‘Jaws of steel’ helped primitive man crack hard nuts, seeds

February 4th, 2009 - 3:44 pm ICT by IANS  

Washington, Feb 4 (IANS) Our ancestors, going back 2.5 million years, had jaws of steel with which they cracked open hard nuts and objects, unlike human species today with much more delicate and smaller teeth, a research study has shown.Mark Spencer, Arizona State University (ASU) assistant professor and evolutionary scientist, and doctoral student Caitlin Schrein used futuristic computer modelling and simulation technology to build a virtual model of the A. africanus skull to see how the jaw operated.

“We started with a CT scan of a skull that is one of the most complete specimens of A. africanus that we have,” said Spencer, lead investigator of the study funded by the National Science Foundation and the European Union.

This would be a later ancestor of Lucy - STS5 - who is affectionately known as “Mrs. Ples.” The skull, discovered in 1947, has struts on the side of the nose, but no teeth. “We meshed those data with another specimen with teeth to make the virtual model of the bone and tooth structure.

“Then we looked at chimpanzees, who share common features with Australopithecus, and took measurements of how their muscles work and added that to the model. We were able to validate this model by comparing it to a similar model built for a species of monkey called macaques,” Spencer explained.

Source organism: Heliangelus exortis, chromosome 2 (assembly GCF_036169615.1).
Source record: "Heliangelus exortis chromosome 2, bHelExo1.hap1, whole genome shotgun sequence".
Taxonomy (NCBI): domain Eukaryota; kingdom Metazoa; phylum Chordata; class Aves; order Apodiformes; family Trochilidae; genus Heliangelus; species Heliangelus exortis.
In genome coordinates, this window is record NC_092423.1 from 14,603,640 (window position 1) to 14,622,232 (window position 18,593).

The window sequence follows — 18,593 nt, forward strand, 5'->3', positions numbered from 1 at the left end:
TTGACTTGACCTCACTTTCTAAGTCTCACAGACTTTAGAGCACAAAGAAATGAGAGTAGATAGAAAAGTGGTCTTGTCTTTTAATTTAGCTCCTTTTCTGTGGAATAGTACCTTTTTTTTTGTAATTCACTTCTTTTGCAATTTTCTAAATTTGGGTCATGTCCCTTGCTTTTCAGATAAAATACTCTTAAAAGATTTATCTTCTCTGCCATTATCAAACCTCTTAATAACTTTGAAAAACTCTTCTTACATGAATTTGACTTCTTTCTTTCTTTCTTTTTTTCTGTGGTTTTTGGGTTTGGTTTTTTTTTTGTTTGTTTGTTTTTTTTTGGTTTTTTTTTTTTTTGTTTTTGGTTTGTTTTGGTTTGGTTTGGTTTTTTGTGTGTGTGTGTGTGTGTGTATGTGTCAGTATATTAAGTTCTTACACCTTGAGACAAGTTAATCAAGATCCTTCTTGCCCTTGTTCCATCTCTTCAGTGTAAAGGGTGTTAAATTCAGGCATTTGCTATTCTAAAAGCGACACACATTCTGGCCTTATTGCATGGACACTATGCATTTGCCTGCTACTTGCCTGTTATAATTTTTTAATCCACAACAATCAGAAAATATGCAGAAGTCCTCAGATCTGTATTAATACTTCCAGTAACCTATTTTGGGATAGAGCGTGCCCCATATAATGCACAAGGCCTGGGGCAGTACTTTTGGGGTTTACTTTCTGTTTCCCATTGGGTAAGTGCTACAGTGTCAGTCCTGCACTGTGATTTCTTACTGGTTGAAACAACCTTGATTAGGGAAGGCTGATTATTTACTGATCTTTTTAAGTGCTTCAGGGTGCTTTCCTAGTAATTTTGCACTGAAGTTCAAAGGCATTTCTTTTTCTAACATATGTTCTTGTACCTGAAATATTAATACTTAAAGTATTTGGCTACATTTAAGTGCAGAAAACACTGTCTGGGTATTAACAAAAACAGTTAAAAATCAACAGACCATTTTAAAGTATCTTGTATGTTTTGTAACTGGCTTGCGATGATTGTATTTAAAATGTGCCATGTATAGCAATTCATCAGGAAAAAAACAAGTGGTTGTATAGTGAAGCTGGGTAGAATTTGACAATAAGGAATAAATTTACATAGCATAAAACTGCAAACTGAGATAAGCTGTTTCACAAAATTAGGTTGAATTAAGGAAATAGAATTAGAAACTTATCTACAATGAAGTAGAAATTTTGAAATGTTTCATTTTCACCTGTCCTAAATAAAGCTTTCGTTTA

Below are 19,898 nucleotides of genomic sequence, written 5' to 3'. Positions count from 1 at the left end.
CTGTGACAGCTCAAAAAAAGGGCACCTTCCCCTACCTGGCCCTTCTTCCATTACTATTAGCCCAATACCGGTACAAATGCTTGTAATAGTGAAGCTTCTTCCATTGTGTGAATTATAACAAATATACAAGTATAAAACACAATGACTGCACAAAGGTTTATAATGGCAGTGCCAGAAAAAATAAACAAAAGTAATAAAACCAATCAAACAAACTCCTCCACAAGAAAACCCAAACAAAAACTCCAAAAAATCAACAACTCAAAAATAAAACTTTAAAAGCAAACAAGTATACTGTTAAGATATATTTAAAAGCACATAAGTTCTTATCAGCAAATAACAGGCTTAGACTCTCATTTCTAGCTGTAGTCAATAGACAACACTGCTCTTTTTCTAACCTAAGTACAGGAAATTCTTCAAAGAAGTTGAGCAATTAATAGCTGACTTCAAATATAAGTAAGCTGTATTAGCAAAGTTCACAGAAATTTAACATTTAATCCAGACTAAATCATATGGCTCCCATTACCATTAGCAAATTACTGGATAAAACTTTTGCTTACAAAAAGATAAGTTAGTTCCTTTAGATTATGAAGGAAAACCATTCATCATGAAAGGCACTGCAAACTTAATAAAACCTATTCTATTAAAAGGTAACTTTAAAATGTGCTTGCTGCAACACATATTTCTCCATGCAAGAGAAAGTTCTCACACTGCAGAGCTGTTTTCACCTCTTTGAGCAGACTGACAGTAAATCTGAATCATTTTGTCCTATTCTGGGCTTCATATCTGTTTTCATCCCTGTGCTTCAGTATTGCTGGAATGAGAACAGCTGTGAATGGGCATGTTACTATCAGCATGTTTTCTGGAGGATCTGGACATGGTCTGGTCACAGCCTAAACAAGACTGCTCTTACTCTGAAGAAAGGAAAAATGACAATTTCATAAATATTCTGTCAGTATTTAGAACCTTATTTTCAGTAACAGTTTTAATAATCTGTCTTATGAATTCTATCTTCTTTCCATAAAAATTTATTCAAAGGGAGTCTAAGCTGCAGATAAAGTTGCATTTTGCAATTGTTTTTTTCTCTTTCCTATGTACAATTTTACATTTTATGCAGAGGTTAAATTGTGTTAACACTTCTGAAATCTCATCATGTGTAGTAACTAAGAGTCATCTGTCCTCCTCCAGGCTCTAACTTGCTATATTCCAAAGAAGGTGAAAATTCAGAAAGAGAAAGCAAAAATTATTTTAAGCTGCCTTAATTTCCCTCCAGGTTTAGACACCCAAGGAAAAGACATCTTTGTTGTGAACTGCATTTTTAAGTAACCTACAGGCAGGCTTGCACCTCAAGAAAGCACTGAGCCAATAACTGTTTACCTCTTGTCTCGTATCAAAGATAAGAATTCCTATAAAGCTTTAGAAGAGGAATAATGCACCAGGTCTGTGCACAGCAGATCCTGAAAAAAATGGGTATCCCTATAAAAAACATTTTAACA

The result - a rainbow coloured virtual skull that illustrates forces absorbed by the cranial structure in simulated bite scenarios and how their unusual facial features were ideally suited to support the heavy loads of cracking hard nuts.

“The enlargement of the premolars, the heavy tooth enamel and the evidence now that they were loading forcefully on the molars suggest the size of the objects were larger than the previously hypothesized small seeds and nuts,” said Spencer.

“These fall-back foods - hard nuts and seeds - were important survival strategies during a period of changing climates and food scarcity,” he added, according to an ASU release.

These findings were published in the February issue of Proceedings of the National Academy of Sciences.

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